3. NR

    I would have no problem with Bernie Sanders running for president in 2020, I think he’s an important voice (though it would be better to have a younger politician take up his cause I think). But you shouldn’t point to polls this far out as if they mean anything; at this stage, they are based on name recognition and nothing more.

  4. Tom R

    Hi Ian,

    I’m glad you’re feeling better.

    With regards to: “it is legitimate to support people’s right to vote themselves out of countries they don’t want to be in.”

    Would you apply this to the US southern Confederacy in 1861? I’m not trying to play Gotcha. I’m trying to understand to how this applies. Does this right have to be democratically voted, not just brought about by warlords or oligarchs?

  5. Olivier

    I think you are out of line here. The ecuadoran context surrounding Assange is very peculiar. Assange owes everything to Ecuador, which went to extreme lengths to preserve his freedom (that he is a virtual prisoner in the ecuadoran embassy is the fault of the UK, not Ecuador). That puts Assange personally, if not Wikileaks, in the debt of the ecuadoran government, with an obligation to be sensitive and mindful of ecuadoran interests. It appears he has not done that. Given the circumstances I find the reaction of Ecuador mild and restrained.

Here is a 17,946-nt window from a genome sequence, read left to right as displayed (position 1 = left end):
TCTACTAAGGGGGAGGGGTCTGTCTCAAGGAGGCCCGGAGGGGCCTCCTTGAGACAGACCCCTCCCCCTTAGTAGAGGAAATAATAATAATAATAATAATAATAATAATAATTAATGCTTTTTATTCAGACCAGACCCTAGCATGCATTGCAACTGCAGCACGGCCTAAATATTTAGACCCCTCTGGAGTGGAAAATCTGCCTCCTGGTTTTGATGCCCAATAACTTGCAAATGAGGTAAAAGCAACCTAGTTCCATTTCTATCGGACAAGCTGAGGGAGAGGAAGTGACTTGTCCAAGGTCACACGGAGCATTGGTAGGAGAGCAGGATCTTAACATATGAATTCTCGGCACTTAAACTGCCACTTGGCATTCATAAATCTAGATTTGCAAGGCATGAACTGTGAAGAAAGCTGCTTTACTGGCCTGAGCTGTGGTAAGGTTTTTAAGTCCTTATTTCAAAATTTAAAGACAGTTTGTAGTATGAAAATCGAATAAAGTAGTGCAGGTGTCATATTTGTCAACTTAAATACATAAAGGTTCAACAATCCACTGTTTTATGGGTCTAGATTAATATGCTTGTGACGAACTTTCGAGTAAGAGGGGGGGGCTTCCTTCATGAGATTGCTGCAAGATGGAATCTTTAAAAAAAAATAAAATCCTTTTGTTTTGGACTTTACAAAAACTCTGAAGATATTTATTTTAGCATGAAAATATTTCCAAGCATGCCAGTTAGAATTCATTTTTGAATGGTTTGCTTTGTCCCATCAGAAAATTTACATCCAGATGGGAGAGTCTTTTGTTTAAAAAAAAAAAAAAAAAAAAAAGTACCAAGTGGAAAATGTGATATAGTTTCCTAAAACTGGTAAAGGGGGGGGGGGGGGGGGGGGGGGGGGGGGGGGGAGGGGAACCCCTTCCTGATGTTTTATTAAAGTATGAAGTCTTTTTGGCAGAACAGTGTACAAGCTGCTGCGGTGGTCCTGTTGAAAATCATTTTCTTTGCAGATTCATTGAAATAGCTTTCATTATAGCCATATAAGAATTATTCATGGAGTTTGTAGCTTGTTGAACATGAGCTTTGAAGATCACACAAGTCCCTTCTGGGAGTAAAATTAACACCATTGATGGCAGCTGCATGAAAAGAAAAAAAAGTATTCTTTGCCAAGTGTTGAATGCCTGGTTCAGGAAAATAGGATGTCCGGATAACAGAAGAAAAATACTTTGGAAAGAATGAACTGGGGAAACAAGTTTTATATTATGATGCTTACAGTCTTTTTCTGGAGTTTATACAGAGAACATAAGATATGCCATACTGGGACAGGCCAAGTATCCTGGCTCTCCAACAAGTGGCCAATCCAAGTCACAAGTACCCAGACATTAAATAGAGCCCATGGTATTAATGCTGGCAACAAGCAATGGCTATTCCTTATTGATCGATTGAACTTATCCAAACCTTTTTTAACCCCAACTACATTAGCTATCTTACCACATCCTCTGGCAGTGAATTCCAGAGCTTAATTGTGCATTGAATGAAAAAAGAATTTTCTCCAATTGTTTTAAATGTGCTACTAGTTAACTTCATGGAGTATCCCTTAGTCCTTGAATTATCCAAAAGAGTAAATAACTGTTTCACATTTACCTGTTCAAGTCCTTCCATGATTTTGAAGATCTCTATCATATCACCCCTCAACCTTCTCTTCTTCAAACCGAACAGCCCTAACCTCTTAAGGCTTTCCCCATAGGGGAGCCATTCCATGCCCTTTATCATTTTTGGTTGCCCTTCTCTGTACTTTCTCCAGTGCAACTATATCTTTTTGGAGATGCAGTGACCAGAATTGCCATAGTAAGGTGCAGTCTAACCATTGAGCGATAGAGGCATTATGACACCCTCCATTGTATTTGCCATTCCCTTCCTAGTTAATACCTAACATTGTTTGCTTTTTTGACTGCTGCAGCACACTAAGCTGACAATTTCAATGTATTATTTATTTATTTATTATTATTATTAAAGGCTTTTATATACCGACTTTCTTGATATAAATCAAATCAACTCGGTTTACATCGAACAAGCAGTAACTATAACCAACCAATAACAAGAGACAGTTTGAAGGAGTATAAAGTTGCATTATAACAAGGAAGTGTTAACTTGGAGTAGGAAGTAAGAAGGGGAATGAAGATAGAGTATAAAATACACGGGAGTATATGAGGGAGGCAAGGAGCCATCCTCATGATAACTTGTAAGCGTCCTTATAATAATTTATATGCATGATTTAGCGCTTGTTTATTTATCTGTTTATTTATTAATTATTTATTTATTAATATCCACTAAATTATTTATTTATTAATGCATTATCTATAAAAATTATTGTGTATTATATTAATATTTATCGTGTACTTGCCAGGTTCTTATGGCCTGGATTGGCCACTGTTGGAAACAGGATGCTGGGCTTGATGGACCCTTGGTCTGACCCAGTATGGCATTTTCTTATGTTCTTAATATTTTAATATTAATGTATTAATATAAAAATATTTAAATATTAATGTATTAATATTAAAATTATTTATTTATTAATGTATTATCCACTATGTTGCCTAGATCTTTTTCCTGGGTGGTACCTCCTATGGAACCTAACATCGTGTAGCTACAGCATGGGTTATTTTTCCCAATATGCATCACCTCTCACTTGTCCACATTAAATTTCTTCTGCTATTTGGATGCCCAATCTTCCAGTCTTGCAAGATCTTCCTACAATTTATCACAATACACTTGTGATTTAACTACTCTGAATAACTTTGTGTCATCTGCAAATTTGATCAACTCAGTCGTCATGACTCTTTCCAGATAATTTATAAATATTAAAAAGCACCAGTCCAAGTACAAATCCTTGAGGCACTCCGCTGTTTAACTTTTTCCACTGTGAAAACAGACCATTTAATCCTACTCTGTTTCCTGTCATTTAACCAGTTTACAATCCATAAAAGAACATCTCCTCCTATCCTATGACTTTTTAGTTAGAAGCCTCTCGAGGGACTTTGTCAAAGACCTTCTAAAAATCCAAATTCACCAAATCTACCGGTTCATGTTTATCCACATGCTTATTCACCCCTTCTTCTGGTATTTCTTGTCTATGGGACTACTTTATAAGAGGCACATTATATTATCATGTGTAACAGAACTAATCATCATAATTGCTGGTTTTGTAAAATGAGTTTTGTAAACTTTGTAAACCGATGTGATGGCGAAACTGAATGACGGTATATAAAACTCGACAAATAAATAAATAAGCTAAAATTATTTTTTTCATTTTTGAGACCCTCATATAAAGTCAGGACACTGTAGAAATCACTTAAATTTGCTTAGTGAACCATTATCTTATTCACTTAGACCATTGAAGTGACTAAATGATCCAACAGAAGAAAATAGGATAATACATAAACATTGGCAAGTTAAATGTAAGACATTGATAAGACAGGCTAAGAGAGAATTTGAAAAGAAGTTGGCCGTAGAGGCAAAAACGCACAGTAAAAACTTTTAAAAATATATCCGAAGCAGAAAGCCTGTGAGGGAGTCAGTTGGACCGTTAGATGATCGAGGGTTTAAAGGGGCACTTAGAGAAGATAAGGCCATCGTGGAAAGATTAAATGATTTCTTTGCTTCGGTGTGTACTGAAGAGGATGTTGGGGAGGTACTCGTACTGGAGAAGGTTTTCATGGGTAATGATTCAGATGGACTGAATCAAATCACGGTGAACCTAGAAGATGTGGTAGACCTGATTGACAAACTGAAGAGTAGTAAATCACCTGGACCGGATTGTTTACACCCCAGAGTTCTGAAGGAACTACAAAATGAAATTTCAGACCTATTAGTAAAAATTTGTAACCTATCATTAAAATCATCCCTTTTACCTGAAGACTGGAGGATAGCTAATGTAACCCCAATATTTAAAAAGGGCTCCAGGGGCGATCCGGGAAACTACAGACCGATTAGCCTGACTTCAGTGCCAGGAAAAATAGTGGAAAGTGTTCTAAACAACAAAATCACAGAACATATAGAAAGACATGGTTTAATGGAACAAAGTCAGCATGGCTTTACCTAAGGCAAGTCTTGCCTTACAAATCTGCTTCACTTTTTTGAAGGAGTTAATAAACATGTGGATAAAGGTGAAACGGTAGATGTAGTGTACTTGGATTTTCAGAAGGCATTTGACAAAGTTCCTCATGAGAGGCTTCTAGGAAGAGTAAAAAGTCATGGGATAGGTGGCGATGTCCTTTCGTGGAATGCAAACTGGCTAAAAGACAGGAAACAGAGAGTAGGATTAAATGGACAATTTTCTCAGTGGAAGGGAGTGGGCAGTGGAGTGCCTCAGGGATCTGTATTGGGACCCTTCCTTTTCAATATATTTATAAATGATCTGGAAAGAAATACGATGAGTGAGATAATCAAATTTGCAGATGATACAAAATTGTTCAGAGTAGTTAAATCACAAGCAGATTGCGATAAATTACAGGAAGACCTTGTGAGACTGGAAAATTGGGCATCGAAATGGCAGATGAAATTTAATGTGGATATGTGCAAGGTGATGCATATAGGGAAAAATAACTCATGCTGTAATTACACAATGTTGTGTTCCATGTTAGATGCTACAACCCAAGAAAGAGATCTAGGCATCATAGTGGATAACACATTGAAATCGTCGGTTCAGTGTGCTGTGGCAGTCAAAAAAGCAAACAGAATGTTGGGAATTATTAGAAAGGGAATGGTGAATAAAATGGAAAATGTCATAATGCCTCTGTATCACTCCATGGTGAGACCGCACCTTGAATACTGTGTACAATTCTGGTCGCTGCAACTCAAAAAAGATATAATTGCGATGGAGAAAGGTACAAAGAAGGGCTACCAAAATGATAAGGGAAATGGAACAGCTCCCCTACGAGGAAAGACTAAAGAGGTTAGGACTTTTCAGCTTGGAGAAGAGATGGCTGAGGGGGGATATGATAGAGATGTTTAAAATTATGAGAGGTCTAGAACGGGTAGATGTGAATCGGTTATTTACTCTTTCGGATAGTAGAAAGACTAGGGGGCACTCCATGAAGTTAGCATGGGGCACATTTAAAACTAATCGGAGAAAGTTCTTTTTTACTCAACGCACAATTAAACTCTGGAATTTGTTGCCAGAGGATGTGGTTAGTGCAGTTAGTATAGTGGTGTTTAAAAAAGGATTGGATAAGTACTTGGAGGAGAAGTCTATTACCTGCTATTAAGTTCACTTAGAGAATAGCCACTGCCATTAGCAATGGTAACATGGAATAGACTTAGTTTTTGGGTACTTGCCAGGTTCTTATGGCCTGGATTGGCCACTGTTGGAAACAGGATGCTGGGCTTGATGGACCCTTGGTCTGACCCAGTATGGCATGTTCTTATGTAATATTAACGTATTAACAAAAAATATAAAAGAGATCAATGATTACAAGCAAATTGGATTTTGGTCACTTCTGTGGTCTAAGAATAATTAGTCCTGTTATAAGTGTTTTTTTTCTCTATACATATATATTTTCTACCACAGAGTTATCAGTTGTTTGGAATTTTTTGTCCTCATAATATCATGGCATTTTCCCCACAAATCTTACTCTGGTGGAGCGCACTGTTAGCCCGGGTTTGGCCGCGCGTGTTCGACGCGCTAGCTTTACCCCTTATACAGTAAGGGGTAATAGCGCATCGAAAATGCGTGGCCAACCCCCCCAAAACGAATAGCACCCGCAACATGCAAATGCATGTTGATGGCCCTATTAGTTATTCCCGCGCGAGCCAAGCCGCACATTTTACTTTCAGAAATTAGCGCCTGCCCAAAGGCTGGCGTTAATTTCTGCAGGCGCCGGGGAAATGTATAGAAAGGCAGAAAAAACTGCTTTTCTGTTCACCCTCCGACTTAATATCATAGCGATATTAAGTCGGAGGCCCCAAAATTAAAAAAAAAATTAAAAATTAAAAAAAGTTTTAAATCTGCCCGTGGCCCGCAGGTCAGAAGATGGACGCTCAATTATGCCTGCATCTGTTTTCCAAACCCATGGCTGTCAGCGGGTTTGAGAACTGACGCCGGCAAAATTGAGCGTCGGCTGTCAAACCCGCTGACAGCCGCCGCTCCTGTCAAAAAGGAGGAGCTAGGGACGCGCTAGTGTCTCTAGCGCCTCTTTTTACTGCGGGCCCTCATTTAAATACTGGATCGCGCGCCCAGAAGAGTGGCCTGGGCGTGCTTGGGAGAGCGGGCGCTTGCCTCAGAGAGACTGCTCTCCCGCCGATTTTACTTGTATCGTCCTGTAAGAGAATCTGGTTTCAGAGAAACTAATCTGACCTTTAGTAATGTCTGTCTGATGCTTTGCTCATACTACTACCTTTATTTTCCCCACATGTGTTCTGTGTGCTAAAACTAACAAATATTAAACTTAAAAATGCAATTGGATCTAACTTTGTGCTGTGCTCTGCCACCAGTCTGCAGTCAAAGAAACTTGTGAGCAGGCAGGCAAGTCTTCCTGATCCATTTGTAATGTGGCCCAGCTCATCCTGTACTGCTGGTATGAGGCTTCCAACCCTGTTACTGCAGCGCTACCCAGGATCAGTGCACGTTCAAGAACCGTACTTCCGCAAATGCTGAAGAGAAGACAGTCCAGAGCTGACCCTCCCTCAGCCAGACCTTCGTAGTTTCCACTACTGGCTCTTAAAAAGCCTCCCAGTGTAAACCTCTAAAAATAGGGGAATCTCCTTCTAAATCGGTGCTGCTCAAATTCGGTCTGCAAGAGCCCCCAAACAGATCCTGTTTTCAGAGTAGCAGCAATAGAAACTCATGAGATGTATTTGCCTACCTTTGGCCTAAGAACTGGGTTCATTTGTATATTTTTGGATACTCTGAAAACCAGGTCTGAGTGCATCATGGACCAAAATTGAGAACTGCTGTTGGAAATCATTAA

You, on the other hand, seem to believe that even though he is an unwieldy guest of the ecuadoran government, he enjoys a God-given right to act as he pleases and, in particular, cause any amount of trouble to his host. That’s putting politics and ideology before civility.

  6. Assange has done more than just oppose Hillary – he has got into bed with Trump, on more than a few occasions. The thing is, he has paid a lot for this move when other people have not (Macron, for example.) He may take positions that are questionable, but so have many others.

    The real question is “Is this an appropriate level?” The answer is no, not even close.

  7. Damn fools are already talking themselves into running Clinton again.

  8. Ian Welsh

    I often put politics and ideology before civility. Civility is good, but it does rank rather lower than a lot of other priorities.